Because of a clash with the point-to-point meetings at the Horseheath Racecourse, the Thurlow rally had to change dates this year and move back a week from its traditional first weekend in August, but it didn’t seem to affect the attendance. There were a few other changes as well, both to the layout and also entry arrangements which saw a fenced-off car-park separate to the main show field.
This year the steam engines ranged up directly opposite the main ring which was much better than the higgledy-piggledy arrangement of trade stands which have been there in the past. The displaced trade stands found themselves behind the small fair-ground facing the vintage vehicles with the rest behind the craft tents facing the tractors. The tractors faced away from the stationary engines instead of towards them as in previous years.
Other than the miniature steam, which were pitched between the full-size steam and the start of the barn engines, there were very few other model or bygone displays on show. However, the electric model Caterpillar, scraper and mole-drainer was my favourite exhibit of the weekend, closely followed by Smith’s of Linton commercial vehicle collection. A pair of Bedford TKs, one in use as a catering van, were joined by a pair of Ford vans, a Thames or Anglia 307E and a Mk II Escort, plus a GMC and Chevrolet pick-up trucks, all splendidly restored.
The commercial vehicle section was in general the healthiest in years with examples of Bedford, AEC, Foden, Scammell, Peterbilt, Kenworth, BMC, Ford, Commer, Shelvoke & Drewry, Atkinson, Austin & Landrover, as well as a handful of buses attending on Sunday, including Bedfords, Bristol & AEC. The cars included the Sunday rendezvous of Austin Princess limousines (and hearses) in addition to the more ordinary classic models, but even these included a rare Hudson and a trio of mid-50s Vauxhalls.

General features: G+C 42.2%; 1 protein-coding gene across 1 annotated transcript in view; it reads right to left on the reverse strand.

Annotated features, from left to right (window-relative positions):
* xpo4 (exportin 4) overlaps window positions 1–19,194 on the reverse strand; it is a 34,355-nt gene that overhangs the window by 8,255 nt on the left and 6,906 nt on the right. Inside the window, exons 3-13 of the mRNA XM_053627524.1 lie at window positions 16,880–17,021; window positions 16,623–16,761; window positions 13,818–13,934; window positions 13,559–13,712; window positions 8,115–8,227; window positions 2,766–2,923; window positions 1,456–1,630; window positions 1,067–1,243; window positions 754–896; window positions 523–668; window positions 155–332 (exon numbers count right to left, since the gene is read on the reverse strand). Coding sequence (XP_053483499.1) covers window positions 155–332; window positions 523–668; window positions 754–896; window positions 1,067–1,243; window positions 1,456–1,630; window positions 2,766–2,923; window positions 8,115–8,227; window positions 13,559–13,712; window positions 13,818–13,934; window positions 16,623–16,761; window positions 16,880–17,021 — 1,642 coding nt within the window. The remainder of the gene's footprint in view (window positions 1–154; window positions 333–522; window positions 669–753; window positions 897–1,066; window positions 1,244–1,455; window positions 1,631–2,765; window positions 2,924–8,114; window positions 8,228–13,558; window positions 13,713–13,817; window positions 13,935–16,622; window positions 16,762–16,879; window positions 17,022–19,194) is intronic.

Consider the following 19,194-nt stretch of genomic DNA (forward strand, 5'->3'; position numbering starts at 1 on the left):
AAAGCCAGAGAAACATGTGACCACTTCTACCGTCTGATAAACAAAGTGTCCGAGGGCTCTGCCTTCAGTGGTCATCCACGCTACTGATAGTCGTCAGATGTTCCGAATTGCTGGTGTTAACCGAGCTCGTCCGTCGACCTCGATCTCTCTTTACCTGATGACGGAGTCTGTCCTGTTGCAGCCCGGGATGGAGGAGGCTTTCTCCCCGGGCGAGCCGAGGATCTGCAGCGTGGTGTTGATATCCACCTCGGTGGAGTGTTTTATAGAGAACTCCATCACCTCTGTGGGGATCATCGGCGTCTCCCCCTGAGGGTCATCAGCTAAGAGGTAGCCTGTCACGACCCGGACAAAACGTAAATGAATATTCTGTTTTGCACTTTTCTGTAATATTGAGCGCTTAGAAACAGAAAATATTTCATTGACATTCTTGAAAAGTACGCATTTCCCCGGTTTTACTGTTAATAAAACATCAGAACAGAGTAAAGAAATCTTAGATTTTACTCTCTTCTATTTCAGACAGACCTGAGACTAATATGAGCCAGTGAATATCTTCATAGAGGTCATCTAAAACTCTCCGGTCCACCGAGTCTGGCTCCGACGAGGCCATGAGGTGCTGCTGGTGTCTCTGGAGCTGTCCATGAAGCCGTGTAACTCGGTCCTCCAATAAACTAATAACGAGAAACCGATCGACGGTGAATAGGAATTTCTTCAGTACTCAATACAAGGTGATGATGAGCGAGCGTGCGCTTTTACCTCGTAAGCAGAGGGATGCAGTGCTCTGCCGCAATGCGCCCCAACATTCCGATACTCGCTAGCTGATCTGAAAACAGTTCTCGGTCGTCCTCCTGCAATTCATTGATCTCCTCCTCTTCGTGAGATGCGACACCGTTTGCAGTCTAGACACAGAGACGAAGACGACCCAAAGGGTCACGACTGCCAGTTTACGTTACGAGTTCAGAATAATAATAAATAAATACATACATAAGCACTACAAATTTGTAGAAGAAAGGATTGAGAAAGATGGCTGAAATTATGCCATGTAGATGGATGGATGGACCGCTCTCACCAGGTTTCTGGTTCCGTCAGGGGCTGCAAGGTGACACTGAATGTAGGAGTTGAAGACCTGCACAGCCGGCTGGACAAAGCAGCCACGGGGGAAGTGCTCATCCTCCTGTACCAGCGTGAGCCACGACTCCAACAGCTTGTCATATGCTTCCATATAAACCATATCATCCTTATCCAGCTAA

The tractor lime-up was pretty comprehensive of British & American marques, with examples of Northrop, David Brown, Nuffield, Ford & Fordson, Ferguson & Massey Ferguson representing the UK and Farmall, Minneapolis Moline, Allis Chalmers & International representing the USA. Other examples included an Oppermann Motocart, Worthington Model T (similar to a Pattinson) conversion and a selection of horticultural machines.
The days of the multitude of grey Wolseley stationary engines are long gone at Thurlow, now one can see a multitude of open crank horizontal engines. Fairbanks Morse, Jaeger, Ruston, Bamford, Amanco, Waterloo Boy, Bentall and Crossley horizontals were all on show, as well as the more common domestic vertical engines such as Lister, Petter, Ruston, etc.
Lastly, the steam engine section provided the usual mix of steam rollers, tractors, traction engines, road locomotives, showmen’s engines and steam lorries, with almost two dozen listed in the programme. As remarked a couple of years ago, this section offers a representative mix of different makes including Aveling & Porter, Aveling Barford, Wallis & Steevens, Burrell, Clayton & Shuttleworth, Foster, Fowler, Garrett, Ransomes Sims & Jefferies, Ruston Proctor, Marshall, Sentinel & Foden, which I make (unlucky) thirteen, ironic as No. 13 is listed as No Entry in the programme, in accordance with old-time superstition.
Although no amounts are mentioned, the rally indicates that the East Anglian Air Ambulance, St Nicholas Hospice, Macmillan Cancer Unit & Rainbow Children’s Ward at West Suffolk Hospital, and the Motor Neurone Disease Association have all benefited from donations in recent years.